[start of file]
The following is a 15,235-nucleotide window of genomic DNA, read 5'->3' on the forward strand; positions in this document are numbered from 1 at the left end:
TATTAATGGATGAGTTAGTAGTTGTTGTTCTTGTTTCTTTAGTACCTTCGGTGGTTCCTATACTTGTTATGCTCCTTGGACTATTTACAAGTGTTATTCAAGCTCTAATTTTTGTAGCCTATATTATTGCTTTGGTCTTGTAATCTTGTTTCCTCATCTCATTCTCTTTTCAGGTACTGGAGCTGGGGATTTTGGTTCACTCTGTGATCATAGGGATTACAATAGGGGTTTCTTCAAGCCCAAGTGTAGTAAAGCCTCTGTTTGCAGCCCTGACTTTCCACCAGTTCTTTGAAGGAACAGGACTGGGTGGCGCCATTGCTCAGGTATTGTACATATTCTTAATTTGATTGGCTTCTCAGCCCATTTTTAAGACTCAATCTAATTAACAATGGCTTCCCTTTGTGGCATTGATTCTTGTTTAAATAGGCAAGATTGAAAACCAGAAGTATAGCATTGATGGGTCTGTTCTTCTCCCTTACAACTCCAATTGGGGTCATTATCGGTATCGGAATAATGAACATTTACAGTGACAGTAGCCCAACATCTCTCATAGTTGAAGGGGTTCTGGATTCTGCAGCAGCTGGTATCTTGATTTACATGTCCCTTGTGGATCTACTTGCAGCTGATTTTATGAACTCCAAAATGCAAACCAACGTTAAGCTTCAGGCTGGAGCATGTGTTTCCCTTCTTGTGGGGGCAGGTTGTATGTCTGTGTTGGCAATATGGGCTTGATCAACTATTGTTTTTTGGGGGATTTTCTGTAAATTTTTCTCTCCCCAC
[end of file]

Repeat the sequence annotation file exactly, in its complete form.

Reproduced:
The following is a 15,235-nucleotide window of genomic DNA, read 5'->3' on the forward strand; positions in this document are numbered from 1 at the left end:
TATTAATGGATGAGTTAGTAGTTGTTGTTCTTGTTTCTTTAGTACCTTCGGTGGTTCCTATACTTGTTATGCTCCTTGGACTATTTACAAGTGTTATTCAAGCTCTAATTTTTGTAGCCTATATTATTGCTTTGGTCTTGTAATCTTGTTTCCTCATCTCATTCTCTTTTCAGGTACTGGAGCTGGGGATTTTGGTTCACTCTGTGATCATAGGGATTACAATAGGGGTTTCTTCAAGCCCAAGTGTAGTAAAGCCTCTGTTTGCAGCCCTGACTTTCCACCAGTTCTTTGAAGGAACAGGACTGGGTGGCGCCATTGCTCAGGTATTGTACATATTCTTAATTTGATTGGCTTCTCAGCCCATTTTTAAGACTCAATCTAATTAACAATGGCTTCCCTTTGTGGCATTGATTCTTGTTTAAATAGGCAAGATTGAAAACCAGAAGTATAGCATTGATGGGTCTGTTCTTCTCCCTTACAACTCCAATTGGGGTCATTATCGGTATCGGAATAATGAACATTTACAGTGACAGTAGCCCAACATCTCTCATAGTTGAAGGGGTTCTGGATTCTGCAGCAGCTGGTATCTTGATTTACATGTCCCTTGTGGATCTACTTGCAGCTGATTTTATGAACTCCAAAATGCAAACCAACGTTAAGCTTCAGGCTGGAGCATGTGTTTCCCTTCTTGTGGGGGCAGGTTGTATGTCTGTGTTGGCAATATGGGCTTGATCAACTATTGTTTTTTGGGGGATTTTCTGTAAATTTTTCTCTCCCCAC